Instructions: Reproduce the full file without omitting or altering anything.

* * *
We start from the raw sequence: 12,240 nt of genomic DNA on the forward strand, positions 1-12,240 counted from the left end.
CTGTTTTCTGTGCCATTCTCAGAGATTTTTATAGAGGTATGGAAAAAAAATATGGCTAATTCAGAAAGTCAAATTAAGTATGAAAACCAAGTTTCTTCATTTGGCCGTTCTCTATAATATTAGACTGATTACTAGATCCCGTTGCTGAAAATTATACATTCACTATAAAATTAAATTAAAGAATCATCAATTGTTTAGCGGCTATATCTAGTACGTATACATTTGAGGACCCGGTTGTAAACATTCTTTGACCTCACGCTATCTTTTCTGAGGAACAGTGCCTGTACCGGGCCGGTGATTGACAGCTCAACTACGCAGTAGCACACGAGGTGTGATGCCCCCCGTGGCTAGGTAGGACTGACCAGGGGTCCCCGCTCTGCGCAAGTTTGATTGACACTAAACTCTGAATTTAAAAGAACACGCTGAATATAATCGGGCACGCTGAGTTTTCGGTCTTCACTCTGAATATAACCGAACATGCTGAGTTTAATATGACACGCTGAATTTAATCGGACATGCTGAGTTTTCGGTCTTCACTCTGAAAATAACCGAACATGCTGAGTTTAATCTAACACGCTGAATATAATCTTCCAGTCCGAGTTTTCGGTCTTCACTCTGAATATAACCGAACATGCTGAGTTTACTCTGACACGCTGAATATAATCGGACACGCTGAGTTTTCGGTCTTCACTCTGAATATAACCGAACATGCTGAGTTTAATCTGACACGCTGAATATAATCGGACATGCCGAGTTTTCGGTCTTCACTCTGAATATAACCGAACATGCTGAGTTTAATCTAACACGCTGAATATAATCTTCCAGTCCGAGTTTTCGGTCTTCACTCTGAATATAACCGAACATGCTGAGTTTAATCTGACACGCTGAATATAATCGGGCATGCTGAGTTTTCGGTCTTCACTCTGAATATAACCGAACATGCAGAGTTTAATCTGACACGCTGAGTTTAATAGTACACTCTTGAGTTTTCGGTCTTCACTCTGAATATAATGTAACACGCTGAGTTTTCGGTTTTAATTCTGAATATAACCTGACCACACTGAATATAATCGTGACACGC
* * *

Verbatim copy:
We start from the raw sequence: 12,240 nt of genomic DNA on the forward strand, positions 1-12,240 counted from the left end.
CTGTTTTCTGTGCCATTCTCAGAGATTTTTATAGAGGTATGGAAAAAAAATATGGCTAATTCAGAAAGTCAAATTAAGTATGAAAACCAAGTTTCTTCATTTGGCCGTTCTCTATAATATTAGACTGATTACTAGATCCCGTTGCTGAAAATTATACATTCACTATAAAATTAAATTAAAGAATCATCAATTGTTTAGCGGCTATATCTAGTACGTATACATTTGAGGACCCGGTTGTAAACATTCTTTGACCTCACGCTATCTTTTCTGAGGAACAGTGCCTGTACCGGGCCGGTGATTGACAGCTCAACTACGCAGTAGCACACGAGGTGTGATGCCCCCCGTGGCTAGGTAGGACTGACCAGGGGTCCCCGCTCTGCGCAAGTTTGATTGACACTAAACTCTGAATTTAAAAGAACACGCTGAATATAATCGGGCACGCTGAGTTTTCGGTCTTCACTCTGAATATAACCGAACATGCTGAGTTTAATATGACACGCTGAATTTAATCGGACATGCTGAGTTTTCGGTCTTCACTCTGAAAATAACCGAACATGCTGAGTTTAATCTAACACGCTGAATATAATCTTCCAGTCCGAGTTTTCGGTCTTCACTCTGAATATAACCGAACATGCTGAGTTTACTCTGACACGCTGAATATAATCGGACACGCTGAGTTTTCGGTCTTCACTCTGAATATAACCGAACATGCTGAGTTTAATCTGACACGCTGAATATAATCGGACATGCCGAGTTTTCGGTCTTCACTCTGAATATAACCGAACATGCTGAGTTTAATCTAACACGCTGAATATAATCTTCCAGTCCGAGTTTTCGGTCTTCACTCTGAATATAACCGAACATGCTGAGTTTAATCTGACACGCTGAATATAATCGGGCATGCTGAGTTTTCGGTCTTCACTCTGAATATAACCGAACATGCAGAGTTTAATCTGACACGCTGAGTTTAATAGTACACTCTTGAGTTTTCGGTCTTCACTCTGAATATAATGTAACACGCTGAGTTTTCGGTTTTAATTCTGAATATAACCTGACCACACTGAATATAATCGTGACACGC